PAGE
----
John Whitmer, History, 1831–circa 1847

  • Source Note
  • Historical Introduction
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or less degree, throuout our whole body,  not only because those sacred rights are  guaranteed to every religeous sect, have been  publically invaded in open hostility to the  spirit and genius of our free government,  but such of their houses as have not been  burned their beds and most of their products  of the labor of their hands for the last year,  have been wrested from them by a band  of out laws, congregated in  on the western boundaries of the State of  Missouri—within about thirty miles of the   Military Post, at Fort Leaven worth on the . Your petition ers say that they do not enter into a minute  detail of their sufferings in this petition least  they should weary you the patience of their Ven erable Chief whos ardious duties they  know are great, and daily accumulating.
We only hope to show to him that this is  an unprecedented emergency in the history  of our country—that the magistracy thereof  is set at defiance—and Justice checked in  the open violation of its laws, and that  we your petitioners, who are almost wholy  native born citizens of these ,  of whom they purchased their lands in Mo. with intent to cultivate the  same, as peacible citizens, are now forced  from them, and dwelling in the Counties of   and in the State of Mo.  without permanant homes, and suffering all  the privations which must nessessarily result  from such inhuman treatment, Under [p. 50]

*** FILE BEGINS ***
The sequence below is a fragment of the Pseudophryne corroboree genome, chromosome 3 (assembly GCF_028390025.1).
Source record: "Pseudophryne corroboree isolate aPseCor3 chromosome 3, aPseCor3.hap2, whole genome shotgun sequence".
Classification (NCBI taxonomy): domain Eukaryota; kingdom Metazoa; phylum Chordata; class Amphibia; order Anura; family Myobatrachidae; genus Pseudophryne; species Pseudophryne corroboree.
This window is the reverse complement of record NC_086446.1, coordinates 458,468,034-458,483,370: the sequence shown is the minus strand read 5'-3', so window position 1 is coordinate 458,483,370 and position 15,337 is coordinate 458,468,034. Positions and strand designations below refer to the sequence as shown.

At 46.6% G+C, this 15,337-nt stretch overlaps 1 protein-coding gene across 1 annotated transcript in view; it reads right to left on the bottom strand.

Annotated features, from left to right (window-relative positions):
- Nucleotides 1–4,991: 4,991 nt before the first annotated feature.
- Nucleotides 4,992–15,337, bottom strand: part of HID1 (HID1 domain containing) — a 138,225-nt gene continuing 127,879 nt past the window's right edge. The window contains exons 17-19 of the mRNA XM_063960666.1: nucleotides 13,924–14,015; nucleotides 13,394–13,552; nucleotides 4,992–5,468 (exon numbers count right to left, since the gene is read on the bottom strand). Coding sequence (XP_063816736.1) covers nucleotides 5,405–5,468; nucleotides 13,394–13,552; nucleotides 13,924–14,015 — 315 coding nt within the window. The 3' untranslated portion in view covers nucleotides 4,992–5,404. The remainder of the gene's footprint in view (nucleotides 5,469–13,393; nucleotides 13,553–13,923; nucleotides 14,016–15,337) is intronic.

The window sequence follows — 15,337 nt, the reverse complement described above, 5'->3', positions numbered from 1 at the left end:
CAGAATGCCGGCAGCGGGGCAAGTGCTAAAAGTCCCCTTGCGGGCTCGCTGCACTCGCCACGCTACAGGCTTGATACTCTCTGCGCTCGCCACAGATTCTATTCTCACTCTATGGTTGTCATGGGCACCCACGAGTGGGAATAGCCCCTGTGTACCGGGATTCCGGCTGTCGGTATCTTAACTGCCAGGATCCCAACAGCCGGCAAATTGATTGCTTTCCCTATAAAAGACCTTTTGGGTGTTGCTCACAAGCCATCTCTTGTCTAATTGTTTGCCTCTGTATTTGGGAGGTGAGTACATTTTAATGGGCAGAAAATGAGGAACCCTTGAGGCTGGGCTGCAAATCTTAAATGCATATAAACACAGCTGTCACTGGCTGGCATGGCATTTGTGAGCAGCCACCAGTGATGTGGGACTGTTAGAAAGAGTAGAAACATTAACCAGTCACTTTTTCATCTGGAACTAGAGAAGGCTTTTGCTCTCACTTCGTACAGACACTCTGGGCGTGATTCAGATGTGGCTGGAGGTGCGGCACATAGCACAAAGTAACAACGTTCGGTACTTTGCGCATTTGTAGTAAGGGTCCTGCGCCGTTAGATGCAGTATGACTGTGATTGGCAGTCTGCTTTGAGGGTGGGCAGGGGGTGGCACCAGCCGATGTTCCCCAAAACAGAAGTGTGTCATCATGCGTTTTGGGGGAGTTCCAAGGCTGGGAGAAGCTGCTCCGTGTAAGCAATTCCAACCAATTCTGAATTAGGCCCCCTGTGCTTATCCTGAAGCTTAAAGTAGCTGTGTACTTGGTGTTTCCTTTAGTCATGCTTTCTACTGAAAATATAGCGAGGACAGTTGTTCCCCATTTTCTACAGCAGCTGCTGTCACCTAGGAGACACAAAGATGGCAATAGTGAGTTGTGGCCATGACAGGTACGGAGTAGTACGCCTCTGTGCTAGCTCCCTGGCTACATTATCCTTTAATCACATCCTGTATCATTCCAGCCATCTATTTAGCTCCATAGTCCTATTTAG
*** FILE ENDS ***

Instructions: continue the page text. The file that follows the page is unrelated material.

or less degree, throuout our whole body, not only because those sacred rights are guaranteed to every religeous sect, have been publically invaded in open hostility to the spirit and genius of our free government, but such of their houses as have not been burned their beds and most of their products of the labor of their hands for the last year, have been wrested from them by a band of out laws, congregated in on the western boundaries of the State of Missouri—within about thirty miles of the Military Post, at Fort Leavenworth on the . Your petitioners say that they do not enter into a minute detail of their sufferings in this petition least they should weary the patience of their Venerable Chief whos ardious duties they know are great, and daily accumulating.
We only hope to show to him that this is an unprecedented emergency in the history of our country—that the magistracy thereof is set at defiance—and Justice checked in the open violation of its laws, and that we your petitioners, who are almost wholy native born citizens of these , of whom they purchased their lands in Mo. with intent to cultivate the same, as peacible citizens, are now forced from them, and dwelling in the Counties of and in the State of Mo. without permanant homes, and suffering all the privations which must nessessarily result from such inhuman treatment, Under [p. 50]
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